The airspeed indicator in our aircraft really only measures pressure – not speed. Air flows into the front of the pitot tube and the faster we are flying, the higher the pressure measured. However, measuring speed in this way can lead to some errors so we have a few different airspeeds to consider:
Indicated airspeed (IAS) is the speed shown on the airspeed indicator. It is a pressure measurement that comes from comparing the airflow going into the pitot tube with the outside static pressure.
The indicated airspeed suffers from:
When IAS is corrected for both instrument & position errors, we get Calibrated Airspeed (CAS).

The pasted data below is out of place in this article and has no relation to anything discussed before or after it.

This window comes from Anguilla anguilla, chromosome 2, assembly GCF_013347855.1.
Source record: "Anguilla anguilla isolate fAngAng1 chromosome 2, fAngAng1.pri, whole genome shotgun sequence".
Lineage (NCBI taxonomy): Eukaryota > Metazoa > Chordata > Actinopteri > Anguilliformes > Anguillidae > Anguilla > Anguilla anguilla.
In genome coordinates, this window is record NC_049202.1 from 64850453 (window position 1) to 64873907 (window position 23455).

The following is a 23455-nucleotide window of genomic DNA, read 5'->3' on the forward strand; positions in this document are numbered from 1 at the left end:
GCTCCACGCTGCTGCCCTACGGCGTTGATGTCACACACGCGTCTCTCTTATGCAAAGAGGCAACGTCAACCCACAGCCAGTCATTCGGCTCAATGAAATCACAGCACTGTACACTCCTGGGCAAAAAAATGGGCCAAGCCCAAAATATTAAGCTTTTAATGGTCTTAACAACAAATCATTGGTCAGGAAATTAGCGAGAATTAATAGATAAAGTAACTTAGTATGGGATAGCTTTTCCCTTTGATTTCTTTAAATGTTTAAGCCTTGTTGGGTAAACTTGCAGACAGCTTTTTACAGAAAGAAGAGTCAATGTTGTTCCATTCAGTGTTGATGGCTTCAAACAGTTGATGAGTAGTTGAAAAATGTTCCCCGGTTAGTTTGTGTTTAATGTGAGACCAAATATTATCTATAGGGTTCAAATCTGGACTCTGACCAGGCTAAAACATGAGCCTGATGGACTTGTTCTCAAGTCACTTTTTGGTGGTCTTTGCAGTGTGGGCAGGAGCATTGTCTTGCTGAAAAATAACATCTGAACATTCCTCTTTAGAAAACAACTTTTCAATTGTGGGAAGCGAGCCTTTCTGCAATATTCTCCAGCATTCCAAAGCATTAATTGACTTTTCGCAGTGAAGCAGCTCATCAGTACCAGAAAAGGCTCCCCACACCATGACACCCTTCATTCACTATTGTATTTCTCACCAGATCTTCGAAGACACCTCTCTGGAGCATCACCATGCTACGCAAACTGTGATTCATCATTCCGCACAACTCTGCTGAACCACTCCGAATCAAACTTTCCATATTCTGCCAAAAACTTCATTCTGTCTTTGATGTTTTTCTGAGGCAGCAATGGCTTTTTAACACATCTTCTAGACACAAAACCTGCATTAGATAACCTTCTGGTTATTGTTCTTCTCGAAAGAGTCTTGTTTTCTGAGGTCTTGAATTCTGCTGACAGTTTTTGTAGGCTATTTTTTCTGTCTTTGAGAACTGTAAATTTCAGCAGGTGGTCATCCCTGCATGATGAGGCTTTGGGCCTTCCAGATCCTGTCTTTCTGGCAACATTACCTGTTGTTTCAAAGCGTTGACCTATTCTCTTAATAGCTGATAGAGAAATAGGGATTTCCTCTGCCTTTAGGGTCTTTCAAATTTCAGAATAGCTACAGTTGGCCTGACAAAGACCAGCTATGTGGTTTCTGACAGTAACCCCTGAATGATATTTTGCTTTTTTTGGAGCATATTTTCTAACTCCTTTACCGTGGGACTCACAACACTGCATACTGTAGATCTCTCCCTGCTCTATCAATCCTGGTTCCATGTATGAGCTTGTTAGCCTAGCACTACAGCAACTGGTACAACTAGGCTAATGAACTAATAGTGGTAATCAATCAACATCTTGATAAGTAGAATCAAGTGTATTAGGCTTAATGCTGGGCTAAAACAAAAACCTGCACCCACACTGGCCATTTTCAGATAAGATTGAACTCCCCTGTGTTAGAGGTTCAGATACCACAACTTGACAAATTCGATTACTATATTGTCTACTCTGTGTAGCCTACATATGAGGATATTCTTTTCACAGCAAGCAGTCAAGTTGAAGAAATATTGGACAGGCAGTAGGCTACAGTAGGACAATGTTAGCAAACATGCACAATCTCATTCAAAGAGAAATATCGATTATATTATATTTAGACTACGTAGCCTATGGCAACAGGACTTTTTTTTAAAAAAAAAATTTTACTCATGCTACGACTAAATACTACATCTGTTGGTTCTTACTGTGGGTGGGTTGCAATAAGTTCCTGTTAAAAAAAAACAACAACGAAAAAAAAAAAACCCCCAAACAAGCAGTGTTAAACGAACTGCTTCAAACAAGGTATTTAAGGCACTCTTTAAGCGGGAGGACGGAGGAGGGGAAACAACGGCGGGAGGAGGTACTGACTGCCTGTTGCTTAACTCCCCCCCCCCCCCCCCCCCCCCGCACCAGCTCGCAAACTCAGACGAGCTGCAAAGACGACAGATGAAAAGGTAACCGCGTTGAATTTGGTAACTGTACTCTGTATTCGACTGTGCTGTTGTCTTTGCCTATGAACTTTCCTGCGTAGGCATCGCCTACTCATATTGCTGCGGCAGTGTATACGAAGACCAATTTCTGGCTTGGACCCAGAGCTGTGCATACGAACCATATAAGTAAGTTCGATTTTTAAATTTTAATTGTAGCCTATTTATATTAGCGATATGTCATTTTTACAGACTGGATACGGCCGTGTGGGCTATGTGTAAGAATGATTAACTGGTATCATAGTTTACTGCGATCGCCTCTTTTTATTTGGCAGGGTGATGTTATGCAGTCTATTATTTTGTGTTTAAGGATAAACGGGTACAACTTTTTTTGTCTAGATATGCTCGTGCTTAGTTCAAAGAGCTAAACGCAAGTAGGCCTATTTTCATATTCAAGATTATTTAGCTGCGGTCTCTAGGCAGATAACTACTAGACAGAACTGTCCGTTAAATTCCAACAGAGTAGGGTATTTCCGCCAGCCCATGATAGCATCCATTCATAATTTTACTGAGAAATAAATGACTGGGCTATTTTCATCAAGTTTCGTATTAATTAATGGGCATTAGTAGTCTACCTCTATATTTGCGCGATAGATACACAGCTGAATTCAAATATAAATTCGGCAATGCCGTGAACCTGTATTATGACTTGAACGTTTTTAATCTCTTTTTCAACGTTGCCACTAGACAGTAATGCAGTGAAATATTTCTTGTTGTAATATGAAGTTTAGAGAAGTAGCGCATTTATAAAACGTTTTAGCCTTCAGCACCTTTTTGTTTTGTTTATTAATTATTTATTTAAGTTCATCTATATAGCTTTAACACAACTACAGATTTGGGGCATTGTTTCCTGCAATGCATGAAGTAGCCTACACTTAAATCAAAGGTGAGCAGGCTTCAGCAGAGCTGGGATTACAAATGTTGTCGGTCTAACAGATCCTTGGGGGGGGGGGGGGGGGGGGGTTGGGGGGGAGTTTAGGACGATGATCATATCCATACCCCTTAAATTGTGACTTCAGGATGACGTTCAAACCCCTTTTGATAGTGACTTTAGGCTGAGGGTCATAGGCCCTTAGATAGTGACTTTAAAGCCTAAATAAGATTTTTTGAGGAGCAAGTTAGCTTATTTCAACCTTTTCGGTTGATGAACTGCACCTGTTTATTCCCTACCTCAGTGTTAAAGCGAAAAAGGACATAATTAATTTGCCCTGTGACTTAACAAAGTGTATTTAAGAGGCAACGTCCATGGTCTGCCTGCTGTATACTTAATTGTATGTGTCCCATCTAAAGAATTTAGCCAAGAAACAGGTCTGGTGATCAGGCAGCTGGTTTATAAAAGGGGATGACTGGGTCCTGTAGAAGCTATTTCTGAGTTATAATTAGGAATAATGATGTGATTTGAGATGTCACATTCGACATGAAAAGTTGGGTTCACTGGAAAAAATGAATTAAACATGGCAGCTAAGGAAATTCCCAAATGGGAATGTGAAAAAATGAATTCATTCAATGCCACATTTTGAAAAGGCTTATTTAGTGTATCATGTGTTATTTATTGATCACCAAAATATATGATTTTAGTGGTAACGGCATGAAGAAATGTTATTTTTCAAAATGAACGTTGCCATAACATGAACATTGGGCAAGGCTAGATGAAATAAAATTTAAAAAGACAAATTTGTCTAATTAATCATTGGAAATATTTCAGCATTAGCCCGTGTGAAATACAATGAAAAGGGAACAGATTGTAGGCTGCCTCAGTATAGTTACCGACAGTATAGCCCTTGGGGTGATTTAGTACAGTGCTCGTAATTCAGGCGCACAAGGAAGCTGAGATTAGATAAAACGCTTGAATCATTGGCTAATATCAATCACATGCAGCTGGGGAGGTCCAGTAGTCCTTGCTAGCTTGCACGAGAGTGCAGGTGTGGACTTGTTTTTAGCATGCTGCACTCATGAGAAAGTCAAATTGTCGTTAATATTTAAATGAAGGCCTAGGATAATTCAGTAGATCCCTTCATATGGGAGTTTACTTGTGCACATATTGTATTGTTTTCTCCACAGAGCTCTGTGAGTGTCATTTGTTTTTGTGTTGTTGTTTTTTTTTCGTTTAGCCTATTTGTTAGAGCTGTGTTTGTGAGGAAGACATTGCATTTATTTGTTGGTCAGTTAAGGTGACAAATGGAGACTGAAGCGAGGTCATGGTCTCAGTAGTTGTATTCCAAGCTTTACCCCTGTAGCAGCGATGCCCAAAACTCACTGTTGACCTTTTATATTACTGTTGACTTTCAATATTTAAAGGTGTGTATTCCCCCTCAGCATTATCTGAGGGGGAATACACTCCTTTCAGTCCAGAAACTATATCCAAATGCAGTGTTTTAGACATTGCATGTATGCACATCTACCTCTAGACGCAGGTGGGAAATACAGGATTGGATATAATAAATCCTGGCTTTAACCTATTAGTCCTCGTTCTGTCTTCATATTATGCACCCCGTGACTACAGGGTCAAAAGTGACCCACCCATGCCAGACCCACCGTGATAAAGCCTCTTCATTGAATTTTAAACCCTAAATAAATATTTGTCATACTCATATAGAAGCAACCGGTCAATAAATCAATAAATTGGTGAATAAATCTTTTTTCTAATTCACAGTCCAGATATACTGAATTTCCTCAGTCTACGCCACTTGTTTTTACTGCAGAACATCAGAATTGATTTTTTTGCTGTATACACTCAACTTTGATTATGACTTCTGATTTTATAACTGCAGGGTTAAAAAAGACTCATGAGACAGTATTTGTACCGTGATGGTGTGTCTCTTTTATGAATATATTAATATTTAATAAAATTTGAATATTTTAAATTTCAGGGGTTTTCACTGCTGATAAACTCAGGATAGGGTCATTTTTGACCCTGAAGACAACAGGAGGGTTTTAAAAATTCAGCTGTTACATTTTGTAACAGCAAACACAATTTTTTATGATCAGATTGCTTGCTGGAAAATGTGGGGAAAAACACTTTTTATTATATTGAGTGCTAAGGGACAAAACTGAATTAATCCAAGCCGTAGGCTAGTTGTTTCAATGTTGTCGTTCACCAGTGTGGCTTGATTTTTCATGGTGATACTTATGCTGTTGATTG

The airspeed indicator (ASI) is calibrated for the International Standard Atmosphere (ISA) density. Any changes in temperature or pressure will cause a change in density, which leads to density errors.
Since density reduces at higher altitude, the airflow going into the pitot tube will have a lower pressure. The lower pressure causes the airspeed indicator to display a slower speed.
When CAS is corrected for these density errors, we get True Airspeed (TAS).
TAS is the actual speed the aircraft is flying through the air. In fact, TAS is the only speed we talk about, the rest of the airspeeds are all pressure measurements.